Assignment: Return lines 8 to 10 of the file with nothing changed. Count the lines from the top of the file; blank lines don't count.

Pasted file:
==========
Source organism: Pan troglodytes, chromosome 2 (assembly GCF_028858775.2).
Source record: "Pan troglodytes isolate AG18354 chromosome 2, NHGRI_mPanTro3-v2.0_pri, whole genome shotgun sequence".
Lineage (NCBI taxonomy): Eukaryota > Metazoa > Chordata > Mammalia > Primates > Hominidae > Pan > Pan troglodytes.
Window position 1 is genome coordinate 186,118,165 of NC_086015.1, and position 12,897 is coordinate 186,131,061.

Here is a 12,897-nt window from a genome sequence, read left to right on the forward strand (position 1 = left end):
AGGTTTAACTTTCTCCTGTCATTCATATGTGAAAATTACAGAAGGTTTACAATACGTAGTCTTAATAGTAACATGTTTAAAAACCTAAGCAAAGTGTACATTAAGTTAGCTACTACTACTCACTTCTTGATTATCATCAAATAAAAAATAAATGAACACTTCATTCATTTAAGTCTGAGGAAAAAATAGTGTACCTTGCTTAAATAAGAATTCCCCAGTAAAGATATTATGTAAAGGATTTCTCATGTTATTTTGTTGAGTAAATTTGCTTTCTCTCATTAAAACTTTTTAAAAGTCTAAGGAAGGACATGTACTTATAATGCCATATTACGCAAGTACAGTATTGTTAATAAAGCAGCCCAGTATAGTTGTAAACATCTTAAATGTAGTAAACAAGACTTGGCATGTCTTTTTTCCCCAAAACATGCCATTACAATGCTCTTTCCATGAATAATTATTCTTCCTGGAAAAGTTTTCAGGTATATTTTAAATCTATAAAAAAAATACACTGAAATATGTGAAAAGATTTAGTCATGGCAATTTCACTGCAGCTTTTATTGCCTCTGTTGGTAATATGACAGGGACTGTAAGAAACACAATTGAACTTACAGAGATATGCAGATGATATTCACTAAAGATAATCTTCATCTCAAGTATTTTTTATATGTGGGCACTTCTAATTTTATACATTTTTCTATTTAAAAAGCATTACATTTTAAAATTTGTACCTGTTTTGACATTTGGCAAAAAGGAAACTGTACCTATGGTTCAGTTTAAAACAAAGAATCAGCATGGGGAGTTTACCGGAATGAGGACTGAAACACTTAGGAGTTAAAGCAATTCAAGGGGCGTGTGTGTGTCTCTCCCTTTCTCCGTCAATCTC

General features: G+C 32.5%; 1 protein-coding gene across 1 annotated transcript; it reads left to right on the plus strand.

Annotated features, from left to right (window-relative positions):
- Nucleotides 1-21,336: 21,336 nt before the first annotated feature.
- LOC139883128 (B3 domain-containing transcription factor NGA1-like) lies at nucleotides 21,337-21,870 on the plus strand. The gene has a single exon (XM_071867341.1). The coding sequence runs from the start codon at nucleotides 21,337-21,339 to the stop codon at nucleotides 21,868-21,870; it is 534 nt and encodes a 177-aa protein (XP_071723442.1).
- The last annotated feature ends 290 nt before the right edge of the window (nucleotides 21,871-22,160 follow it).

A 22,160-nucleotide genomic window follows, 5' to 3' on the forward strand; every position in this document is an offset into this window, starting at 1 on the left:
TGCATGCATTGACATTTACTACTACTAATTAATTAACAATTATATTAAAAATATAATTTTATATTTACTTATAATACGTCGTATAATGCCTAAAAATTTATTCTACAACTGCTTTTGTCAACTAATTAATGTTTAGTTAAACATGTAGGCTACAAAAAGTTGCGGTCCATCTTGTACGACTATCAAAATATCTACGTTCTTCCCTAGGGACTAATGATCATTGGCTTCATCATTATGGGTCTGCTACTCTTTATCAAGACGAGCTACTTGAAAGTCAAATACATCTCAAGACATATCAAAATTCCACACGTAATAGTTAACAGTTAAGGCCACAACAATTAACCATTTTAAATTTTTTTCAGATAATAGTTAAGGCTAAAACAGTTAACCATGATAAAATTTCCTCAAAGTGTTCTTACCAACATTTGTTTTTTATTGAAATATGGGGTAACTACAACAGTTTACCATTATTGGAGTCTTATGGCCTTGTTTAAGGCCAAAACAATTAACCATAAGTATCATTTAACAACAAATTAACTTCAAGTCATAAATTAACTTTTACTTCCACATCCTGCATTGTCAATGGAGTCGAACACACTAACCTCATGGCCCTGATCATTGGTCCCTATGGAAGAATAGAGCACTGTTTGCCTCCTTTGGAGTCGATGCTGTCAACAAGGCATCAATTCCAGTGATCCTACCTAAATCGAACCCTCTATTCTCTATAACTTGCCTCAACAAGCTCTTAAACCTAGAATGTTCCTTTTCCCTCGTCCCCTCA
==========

Annotated features, from left to right (window-relative positions):
- Nucleotides 1-21,336: 21,336 nt before the first annotated feature.
- LOC139883128 (B3 domain-containing transcription factor NGA1-like) lies at nucleotides 21,337-21,870 on the plus strand. The gene has a single exon (XM_071867341.1). The coding sequence runs from the start codon at nucleotides 21,337-21,339 to the stop codon at nucleotides 21,868-21,870; it is 534 nt and encodes a 177-aa protein (XP_071723442.1).